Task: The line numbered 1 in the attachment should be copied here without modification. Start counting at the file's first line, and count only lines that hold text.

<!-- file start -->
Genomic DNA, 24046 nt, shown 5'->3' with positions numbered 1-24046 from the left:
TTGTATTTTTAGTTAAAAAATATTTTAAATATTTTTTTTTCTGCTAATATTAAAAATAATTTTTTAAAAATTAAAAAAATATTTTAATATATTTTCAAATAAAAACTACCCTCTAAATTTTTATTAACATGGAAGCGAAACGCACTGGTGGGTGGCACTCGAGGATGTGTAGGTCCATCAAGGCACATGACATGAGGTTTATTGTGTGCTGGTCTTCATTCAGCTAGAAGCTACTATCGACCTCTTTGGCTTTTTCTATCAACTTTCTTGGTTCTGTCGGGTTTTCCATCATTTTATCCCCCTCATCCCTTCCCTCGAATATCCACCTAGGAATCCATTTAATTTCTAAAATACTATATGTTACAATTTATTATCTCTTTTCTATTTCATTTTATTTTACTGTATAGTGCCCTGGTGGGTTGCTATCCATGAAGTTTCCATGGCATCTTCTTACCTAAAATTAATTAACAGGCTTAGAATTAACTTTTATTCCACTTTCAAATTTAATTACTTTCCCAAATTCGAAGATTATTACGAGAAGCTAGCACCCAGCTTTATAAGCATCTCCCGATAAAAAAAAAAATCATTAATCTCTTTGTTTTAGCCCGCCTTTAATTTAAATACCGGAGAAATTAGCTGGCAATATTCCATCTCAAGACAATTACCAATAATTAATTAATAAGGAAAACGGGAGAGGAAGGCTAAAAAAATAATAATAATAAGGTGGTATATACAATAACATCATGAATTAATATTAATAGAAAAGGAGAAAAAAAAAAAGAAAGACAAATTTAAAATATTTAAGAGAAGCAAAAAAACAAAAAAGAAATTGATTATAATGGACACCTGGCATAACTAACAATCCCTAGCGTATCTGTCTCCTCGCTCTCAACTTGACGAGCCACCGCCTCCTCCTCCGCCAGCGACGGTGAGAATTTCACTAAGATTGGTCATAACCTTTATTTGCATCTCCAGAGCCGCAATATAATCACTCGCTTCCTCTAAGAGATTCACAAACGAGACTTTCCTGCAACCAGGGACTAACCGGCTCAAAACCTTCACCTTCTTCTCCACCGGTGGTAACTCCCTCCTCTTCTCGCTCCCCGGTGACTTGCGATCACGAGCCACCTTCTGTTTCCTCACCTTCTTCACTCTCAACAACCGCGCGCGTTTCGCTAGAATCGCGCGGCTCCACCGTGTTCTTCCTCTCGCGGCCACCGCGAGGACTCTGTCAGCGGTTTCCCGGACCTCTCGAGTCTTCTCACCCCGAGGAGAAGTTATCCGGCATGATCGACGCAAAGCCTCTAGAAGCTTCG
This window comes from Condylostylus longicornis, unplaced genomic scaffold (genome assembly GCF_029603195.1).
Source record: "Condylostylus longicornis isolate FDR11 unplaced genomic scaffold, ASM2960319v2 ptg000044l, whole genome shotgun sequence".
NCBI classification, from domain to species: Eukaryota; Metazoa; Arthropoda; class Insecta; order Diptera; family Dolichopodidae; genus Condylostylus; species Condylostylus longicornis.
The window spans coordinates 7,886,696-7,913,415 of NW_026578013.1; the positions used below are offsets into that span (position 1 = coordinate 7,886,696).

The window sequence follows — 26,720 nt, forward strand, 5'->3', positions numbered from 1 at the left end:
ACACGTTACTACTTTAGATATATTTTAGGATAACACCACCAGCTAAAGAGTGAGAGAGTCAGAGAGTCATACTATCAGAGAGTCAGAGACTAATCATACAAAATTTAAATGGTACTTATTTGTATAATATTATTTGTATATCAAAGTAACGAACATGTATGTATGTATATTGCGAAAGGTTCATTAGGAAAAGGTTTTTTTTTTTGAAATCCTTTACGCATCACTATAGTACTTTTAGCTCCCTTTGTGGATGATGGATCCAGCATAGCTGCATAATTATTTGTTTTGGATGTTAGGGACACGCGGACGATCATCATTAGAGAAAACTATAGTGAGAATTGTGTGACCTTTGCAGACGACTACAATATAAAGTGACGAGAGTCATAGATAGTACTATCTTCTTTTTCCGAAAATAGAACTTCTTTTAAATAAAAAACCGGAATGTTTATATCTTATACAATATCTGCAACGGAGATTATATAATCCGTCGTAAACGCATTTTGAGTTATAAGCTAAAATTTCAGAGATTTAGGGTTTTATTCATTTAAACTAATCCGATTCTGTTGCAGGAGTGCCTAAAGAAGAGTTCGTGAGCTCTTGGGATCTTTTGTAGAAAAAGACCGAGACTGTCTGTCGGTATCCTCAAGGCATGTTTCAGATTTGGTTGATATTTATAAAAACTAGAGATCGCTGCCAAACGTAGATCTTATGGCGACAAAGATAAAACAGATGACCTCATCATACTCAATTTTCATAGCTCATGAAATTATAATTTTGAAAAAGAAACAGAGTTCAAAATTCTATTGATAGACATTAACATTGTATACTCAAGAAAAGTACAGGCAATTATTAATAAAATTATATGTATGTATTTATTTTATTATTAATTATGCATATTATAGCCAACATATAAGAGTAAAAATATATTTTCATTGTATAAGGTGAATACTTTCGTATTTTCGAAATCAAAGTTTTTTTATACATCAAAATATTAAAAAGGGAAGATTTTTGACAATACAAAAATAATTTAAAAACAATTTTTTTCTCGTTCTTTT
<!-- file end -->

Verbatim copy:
Genomic DNA, 24046 nt, shown 5'->3' with positions numbered 1-24046 from the left: